What is with our love for historical fiction? Specifically World War II stories — and, come to think of it, tales from the Western Front.
You can’t throw a potato peel without hitting a new best-seller about the perils of Nazi Germany, and if you thought “The Nightingale,” “All the Light We Cannot See” or “Beneath a Scarlet Sky” could sate our appetite, well, you’d be wrong.
The books keep coming, and readers keep buying. Just look at recent best-sellers lists where “The Tattooist of Auschwitz” and “The Lost Girls of Paris” have been vying with E.L. James and A.J. Finn for the top spots.
“It’s a period of perennial fascination,” says Kate Quinn, author of “The Alice Network” and “The Huntress.” And part of that, she presumes, is the fact that the war had such a clearly defined villain. With the Nazis on one side, the battle between good and evil couldn’t be less ambiguous.
That black-hat/white-hat conflict has become catnip for writers, but it’s not easy to stand out in such a crowded field. What helps is finding some juicy bit of history that hasn’t yet been completely raked over by academics. We asked four authors with 2019 novels about how they found a fresh approach to this well-read territory.
“The Ventriloquists,” by E.R. Ramzipoor (Available Aug. 27)
Ramzipoor was working on a senior thesis about rebel groups using underground literature and came across a report explaining that, in every Nazi-occupied country, an underground press was part of the resistance movement. In Belgium, for example, “Faux Soir” was a 1943 spoof edition of the newspaper Le Soir that poked fun at the Nazis.
“It was really just a couple of sentences,” Ramzipoor says of the “Faux Soir” write-up, but that was enough to pique her interest, especially in conjunction with a sample from the newspaper. “I remember reading the excerpt and I was just struck by how funny it was.”
Ramzipoor thought about writing a nonfiction book, but there simply wasn’t enough material to tell the story, because a lot of the people who participated in these types of papers were captured and killed. So she did the next best thing, blending what she knew with what she imagined might have happened.
“The Huntress,” by Kate Quinn
Two lesser-known episodes form the foundation for this novel. The first is the story of a female Nazi, who was found hiding in the United States after the war; the second is the history of the Night Witches, the Soviet Union’s all-female bomber regiment. The book follows one of the former pilots as she tries to track down the murderess-in-hiding.
Quinn was inspired when she found out that the first war criminal to be extradited to the United States was a woman — Hermine Braunsteiner, a Queens housewife married to a construction worker. (The two had met while he was on vacation in Austria.) “She was an American citizen and her husband and her neighbors were flabbergasted to learn that she had this past as a brutal camp guard,” Quinn says, “and they maintained that she wouldn’t hurt a fly.”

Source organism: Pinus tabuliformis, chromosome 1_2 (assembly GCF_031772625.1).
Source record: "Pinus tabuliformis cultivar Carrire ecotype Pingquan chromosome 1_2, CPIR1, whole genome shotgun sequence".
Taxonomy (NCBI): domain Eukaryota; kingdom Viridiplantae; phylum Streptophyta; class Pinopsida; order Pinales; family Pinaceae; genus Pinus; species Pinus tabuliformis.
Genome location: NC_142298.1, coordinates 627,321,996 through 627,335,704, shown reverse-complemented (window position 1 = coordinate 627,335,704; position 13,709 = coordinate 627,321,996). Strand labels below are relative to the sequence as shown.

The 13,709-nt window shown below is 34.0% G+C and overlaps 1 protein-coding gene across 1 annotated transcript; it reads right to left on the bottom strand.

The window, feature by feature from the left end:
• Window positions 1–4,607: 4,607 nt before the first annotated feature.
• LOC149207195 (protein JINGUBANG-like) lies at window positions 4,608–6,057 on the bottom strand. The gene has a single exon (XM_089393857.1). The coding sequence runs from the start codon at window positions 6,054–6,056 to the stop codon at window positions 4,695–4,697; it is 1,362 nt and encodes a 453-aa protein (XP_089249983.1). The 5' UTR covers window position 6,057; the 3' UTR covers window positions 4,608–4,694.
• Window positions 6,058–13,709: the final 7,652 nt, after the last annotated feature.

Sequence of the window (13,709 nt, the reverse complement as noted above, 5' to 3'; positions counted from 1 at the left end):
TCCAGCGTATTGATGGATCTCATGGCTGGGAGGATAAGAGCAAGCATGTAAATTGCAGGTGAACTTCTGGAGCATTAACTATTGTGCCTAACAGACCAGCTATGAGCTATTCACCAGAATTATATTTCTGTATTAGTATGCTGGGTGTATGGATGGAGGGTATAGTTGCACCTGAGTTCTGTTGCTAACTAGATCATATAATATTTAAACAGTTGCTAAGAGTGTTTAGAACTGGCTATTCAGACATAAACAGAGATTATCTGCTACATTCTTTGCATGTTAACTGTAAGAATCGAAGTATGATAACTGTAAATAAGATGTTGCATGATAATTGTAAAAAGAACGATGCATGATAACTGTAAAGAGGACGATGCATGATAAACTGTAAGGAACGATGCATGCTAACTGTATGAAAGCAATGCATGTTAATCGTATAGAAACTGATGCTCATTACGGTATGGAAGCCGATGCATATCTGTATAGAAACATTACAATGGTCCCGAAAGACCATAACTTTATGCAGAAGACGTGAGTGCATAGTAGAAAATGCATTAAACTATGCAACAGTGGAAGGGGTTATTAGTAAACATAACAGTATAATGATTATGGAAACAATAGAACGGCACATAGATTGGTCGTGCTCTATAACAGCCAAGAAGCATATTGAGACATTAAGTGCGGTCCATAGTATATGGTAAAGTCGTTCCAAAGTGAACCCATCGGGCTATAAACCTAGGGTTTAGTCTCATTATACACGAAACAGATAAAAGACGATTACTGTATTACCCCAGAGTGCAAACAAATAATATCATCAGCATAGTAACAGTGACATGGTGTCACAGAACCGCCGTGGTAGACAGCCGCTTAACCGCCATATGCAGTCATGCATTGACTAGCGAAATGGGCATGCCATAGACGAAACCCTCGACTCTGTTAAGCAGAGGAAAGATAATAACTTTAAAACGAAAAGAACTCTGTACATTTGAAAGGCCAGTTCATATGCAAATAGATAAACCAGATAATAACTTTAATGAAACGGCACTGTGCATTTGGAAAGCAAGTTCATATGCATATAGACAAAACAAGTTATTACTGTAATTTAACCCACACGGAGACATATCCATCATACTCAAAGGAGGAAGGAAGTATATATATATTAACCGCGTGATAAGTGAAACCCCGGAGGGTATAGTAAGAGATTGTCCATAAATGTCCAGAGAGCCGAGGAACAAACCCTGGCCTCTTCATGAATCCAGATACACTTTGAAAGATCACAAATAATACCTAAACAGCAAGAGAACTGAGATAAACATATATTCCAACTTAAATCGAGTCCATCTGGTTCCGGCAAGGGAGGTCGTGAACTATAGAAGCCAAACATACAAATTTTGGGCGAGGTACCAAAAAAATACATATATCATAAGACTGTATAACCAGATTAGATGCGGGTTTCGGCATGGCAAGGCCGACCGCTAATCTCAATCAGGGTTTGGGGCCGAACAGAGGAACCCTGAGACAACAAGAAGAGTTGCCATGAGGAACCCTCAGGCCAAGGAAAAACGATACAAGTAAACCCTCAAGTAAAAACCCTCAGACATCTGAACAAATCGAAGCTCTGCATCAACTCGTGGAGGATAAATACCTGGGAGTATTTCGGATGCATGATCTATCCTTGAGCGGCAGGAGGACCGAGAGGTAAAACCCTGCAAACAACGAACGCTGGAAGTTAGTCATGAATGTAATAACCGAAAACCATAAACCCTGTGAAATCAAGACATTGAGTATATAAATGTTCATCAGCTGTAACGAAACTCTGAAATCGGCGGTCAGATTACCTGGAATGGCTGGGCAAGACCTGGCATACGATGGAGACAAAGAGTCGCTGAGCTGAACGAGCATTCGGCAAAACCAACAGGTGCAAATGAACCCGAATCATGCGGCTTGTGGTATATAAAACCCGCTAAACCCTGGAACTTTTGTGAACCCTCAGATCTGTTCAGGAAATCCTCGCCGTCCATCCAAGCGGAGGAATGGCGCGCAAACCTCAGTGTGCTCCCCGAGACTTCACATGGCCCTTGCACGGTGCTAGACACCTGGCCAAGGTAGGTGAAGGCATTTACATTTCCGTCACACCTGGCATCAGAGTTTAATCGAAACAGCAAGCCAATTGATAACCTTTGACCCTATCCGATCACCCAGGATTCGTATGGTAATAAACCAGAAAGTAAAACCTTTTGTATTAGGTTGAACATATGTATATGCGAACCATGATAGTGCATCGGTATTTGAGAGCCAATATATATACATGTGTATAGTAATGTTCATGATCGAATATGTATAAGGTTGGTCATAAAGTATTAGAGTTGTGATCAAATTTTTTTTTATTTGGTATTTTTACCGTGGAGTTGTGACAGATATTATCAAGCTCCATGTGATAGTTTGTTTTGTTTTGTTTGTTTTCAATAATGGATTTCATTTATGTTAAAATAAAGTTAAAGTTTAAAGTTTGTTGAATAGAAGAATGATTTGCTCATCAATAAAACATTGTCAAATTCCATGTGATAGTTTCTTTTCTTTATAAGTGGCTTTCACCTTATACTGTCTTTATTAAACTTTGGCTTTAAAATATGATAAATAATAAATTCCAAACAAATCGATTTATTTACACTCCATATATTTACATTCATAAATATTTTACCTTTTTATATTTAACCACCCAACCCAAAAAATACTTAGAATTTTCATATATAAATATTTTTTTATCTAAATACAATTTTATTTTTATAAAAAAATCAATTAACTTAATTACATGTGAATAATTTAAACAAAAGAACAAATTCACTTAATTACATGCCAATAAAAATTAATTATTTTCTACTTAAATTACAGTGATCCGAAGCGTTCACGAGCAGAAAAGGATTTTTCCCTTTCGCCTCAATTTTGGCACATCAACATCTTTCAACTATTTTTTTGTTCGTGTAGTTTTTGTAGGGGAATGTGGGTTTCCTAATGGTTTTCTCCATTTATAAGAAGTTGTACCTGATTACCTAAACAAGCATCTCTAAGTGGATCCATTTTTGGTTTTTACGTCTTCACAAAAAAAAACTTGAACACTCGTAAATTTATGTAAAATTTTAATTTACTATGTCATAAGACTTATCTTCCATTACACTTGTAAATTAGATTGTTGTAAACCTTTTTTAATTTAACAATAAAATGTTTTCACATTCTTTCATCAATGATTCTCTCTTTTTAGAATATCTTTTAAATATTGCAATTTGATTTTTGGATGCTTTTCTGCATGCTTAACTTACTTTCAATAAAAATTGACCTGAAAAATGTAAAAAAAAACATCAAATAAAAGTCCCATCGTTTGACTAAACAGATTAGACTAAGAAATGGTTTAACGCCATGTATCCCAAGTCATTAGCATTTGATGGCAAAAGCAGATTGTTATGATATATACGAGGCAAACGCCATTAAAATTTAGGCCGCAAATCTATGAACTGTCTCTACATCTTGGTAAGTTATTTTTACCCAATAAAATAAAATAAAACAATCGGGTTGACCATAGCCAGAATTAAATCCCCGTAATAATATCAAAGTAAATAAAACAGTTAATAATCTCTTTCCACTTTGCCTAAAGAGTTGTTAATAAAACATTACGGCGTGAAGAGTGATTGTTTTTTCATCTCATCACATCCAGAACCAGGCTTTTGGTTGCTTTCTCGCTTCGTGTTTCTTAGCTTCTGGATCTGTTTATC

Some of the more extraordinary anecdotes about the Night Witches in the novel were factual and came from a collection of interviews done during the 1990s. Example: Sometimes the bombs would stick in their racks rather than drop, but the women had a quick, if dangerous fix: The navigator would climb out on the wing mid-flight and give it a push.
“The Last Year of the War,” by Susan Meissner
The history of Japanese Americans interned in the United States during the war is well-known, but the stories of the German Americans who were imprisoned is less so. Meissner’s book follows two teens who meet at one of the camps.
Meissner stumbled on the story while visiting Ellis Island, where a docent explained that thousands of Germans were imprisoned in the United States during the war. “That was new to me,” she said. “And of those 10,000, 4,000 were repatriated — many not because they wanted to, but because they were traded for American Jews and civilians trapped behind enemy lines.”
The idea that the American government traded people for people seemed “scandalizing” to Meissner. It showed a lack of humanity, she thought, so she knew she had to write about it. “I think we have to look at what we as a nation did,” she says. “Lessons from the past are only lessons if you look at them and learn from them.”
“The Lost Girls of Paris,” by Pam Jenoff
Jenoff loves writing about women during war for various reasons. For starters, their lives would have been so different had history followed a more peaceful path, so her characters end up “shaken and tested in ways that they never could have imagined.”
But it’s also that so many of the typical war stories leave women out. Case in point: the subjects of her most recent novel, who were female spies doing dangerous work while embedded in Nazi-occupied France.
“What made the women in ‘Lost Girls’ so compelling is that the scope of amazing and heroic work they had done was largely unrecognized,” Jenoff says.
Maybe that’s why, since publishing her best-seller, she’s heard it described as a book for the Me Too era.
“I certainly didn’t set out to write that,” she says, “but it’s just exciting how women are finding their voices in all sorts of different places.”